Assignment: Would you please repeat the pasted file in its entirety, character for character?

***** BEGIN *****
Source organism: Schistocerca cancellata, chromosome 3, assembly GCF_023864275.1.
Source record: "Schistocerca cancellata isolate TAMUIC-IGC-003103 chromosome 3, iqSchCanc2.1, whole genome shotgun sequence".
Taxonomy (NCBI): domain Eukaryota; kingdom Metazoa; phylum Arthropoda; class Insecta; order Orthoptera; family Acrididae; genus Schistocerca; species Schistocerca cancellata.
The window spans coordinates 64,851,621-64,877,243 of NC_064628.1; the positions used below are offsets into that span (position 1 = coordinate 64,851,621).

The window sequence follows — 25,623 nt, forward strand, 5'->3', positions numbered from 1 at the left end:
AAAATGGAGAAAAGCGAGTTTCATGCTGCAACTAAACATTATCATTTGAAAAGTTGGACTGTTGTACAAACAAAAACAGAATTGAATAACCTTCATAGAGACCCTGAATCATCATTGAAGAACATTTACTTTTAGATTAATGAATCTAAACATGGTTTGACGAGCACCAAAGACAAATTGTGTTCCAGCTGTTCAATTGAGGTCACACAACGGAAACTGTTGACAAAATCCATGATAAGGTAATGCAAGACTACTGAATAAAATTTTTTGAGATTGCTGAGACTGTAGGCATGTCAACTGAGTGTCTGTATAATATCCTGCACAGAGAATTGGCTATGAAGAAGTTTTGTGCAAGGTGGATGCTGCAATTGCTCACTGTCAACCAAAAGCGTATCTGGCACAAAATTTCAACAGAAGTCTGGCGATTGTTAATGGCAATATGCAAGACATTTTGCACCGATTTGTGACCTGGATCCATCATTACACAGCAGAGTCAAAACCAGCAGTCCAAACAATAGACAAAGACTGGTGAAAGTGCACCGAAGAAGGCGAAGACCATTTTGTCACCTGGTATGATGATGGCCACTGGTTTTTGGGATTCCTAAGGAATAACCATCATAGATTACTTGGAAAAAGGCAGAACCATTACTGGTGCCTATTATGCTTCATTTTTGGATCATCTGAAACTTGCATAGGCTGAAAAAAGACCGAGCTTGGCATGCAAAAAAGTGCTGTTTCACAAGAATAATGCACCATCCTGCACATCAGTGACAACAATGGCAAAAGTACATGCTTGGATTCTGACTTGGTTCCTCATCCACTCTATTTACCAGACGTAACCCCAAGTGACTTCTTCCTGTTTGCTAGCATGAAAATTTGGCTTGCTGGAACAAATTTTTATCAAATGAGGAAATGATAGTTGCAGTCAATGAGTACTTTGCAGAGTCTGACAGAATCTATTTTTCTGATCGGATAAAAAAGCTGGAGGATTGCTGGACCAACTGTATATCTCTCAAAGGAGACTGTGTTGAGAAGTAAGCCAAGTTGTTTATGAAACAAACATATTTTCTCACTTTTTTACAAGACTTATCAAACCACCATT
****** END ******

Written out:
Source organism: Schistocerca cancellata, chromosome 3, assembly GCF_023864275.1.
Source record: "Schistocerca cancellata isolate TAMUIC-IGC-003103 chromosome 3, iqSchCanc2.1, whole genome shotgun sequence".
Taxonomy (NCBI): domain Eukaryota; kingdom Metazoa; phylum Arthropoda; class Insecta; order Orthoptera; family Acrididae; genus Schistocerca; species Schistocerca cancellata.
The window spans coordinates 64,851,621-64,877,243 of NC_064628.1; the positions used below are offsets into that span (position 1 = coordinate 64,851,621).

The window sequence follows — 25,623 nt, forward strand, 5'->3', positions numbered from 1 at the left end:
AAAATGGAGAAAAGCGAGTTTCATGCTGCAACTAAACATTATCATTTGAAAAGTTGGACTGTTGTACAAACAAAAACAGAATTGAATAACCTTCATAGAGACCCTGAATCATCATTGAAGAACATTTACTTTTAGATTAATGAATCTAAACATGGTTTGACGAGCACCAAAGACAAATTGTGTTCCAGCTGTTCAATTGAGGTCACACAACGGAAACTGTTGACAAAATCCATGATAAGGTAATGCAAGACTACTGAATAAAATTTTTTGAGATTGCTGAGACTGTAGGCATGTCAACTGAGTGTCTGTATAATATCCTGCACAGAGAATTGGCTATGAAGAAGTTTTGTGCAAGGTGGATGCTGCAATTGCTCACTGTCAACCAAAAGCGTATCTGGCACAAAATTTCAACAGAAGTCTGGCGATTGTTAATGGCAATATGCAAGACATTTTGCACCGATTTGTGACCTGGATCCATCATTACACAGCAGAGTCAAAACCAGCAGTCCAAACAATAGACAAAGACTGGTGAAAGTGCACCGAAGAAGGCGAAGACCATTTTGTCACCTGGTATGATGATGGCCACTGGTTTTTGGGATTCCTAAGGAATAACCATCATAGATTACTTGGAAAAAGGCAGAACCATTACTGGTGCCTATTATGCTTCATTTTTGGATCATCTGAAACTTGCATAGGCTGAAAAAAGACCGAGCTTGGCATGCAAAAAAGTGCTGTTTCACAAGAATAATGCACCATCCTGCACATCAGTGACAACAATGGCAAAAGTACATGCTTGGATTCTGACTTGGTTCCTCATCCACTCTATTTACCAGACGTAACCCCAAGTGACTTCTTCCTGTTTGCTAGCATGAAAATTTGGCTTGCTGGAACAAATTTTTATCAAATGAGGAAATGATAGTTGCAGTCAATGAGTACTTTGCAGAGTCTGACAGAATCTATTTTTCTGATCGGATAAAAAAGCTGGAGGATTGCTGGACCAACTGTATATCTCTCAAAGGAGACTGTGTTGAGAAGTAAGCCAAGTTGTTTATGAAACAAACATATTTTCTCACTTTTTTACAAGACTTATCAAACCACCATT